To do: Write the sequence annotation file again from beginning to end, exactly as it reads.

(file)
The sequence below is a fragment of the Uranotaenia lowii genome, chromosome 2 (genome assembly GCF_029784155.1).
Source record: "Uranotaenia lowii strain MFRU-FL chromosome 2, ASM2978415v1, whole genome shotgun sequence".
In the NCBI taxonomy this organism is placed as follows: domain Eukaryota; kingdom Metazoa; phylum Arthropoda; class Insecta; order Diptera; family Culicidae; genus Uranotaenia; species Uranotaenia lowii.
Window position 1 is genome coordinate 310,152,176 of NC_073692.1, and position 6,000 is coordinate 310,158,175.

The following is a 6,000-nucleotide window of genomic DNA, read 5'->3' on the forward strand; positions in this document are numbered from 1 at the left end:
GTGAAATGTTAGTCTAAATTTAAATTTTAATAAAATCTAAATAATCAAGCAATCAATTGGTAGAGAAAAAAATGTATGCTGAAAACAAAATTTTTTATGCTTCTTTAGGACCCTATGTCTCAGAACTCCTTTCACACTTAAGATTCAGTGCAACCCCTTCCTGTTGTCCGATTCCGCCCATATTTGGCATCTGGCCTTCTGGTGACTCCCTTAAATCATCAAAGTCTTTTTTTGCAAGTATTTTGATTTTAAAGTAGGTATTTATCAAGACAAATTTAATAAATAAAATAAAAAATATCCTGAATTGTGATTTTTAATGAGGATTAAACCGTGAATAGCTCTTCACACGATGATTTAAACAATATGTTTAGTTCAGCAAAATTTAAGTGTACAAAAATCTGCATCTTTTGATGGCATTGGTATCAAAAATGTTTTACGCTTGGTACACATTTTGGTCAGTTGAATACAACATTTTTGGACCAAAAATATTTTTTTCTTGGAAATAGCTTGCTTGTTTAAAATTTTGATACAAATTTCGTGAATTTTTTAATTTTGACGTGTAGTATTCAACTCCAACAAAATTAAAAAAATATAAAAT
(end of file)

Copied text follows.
The sequence below is a fragment of the Uranotaenia lowii genome, chromosome 2 (genome assembly GCF_029784155.1).
Source record: "Uranotaenia lowii strain MFRU-FL chromosome 2, ASM2978415v1, whole genome shotgun sequence".
In the NCBI taxonomy this organism is placed as follows: domain Eukaryota; kingdom Metazoa; phylum Arthropoda; class Insecta; order Diptera; family Culicidae; genus Uranotaenia; species Uranotaenia lowii.
Window position 1 is genome coordinate 310,152,176 of NC_073692.1, and position 6,000 is coordinate 310,158,175.

The following is a 6,000-nucleotide window of genomic DNA, read 5'->3' on the forward strand; positions in this document are numbered from 1 at the left end:
GTGAAATGTTAGTCTAAATTTAAATTTTAATAAAATCTAAATAATCAAGCAATCAATTGGTAGAGAAAAAAATGTATGCTGAAAACAAAATTTTTTATGCTTCTTTAGGACCCTATGTCTCAGAACTCCTTTCACACTTAAGATTCAGTGCAACCCCTTCCTGTTGTCCGATTCCGCCCATATTTGGCATCTGGCCTTCTGGTGACTCCCTTAAATCATCAAAGTCTTTTTTTGCAAGTATTTTGATTTTAAAGTAGGTATTTATCAAGACAAATTTAATAAATAAAATAAAAAATATCCTGAATTGTGATTTTTAATGAGGATTAAACCGTGAATAGCTCTTCACACGATGATTTAAACAATATGTTTAGTTCAGCAAAATTTAAGTGTACAAAAATCTGCATCTTTTGATGGCATTGGTATCAAAAATGTTTTACGCTTGGTACACATTTTGGTCAGTTGAATACAACATTTTTGGACCAAAAATATTTTTTTCTTGGAAATAGCTTGCTTGTTTAAAATTTTGATACAAATTTCGTGAATTTTTTAATTTTGACGTGTAGTATTCAACTCCAACAAAATTAAAAAAATATAAAAT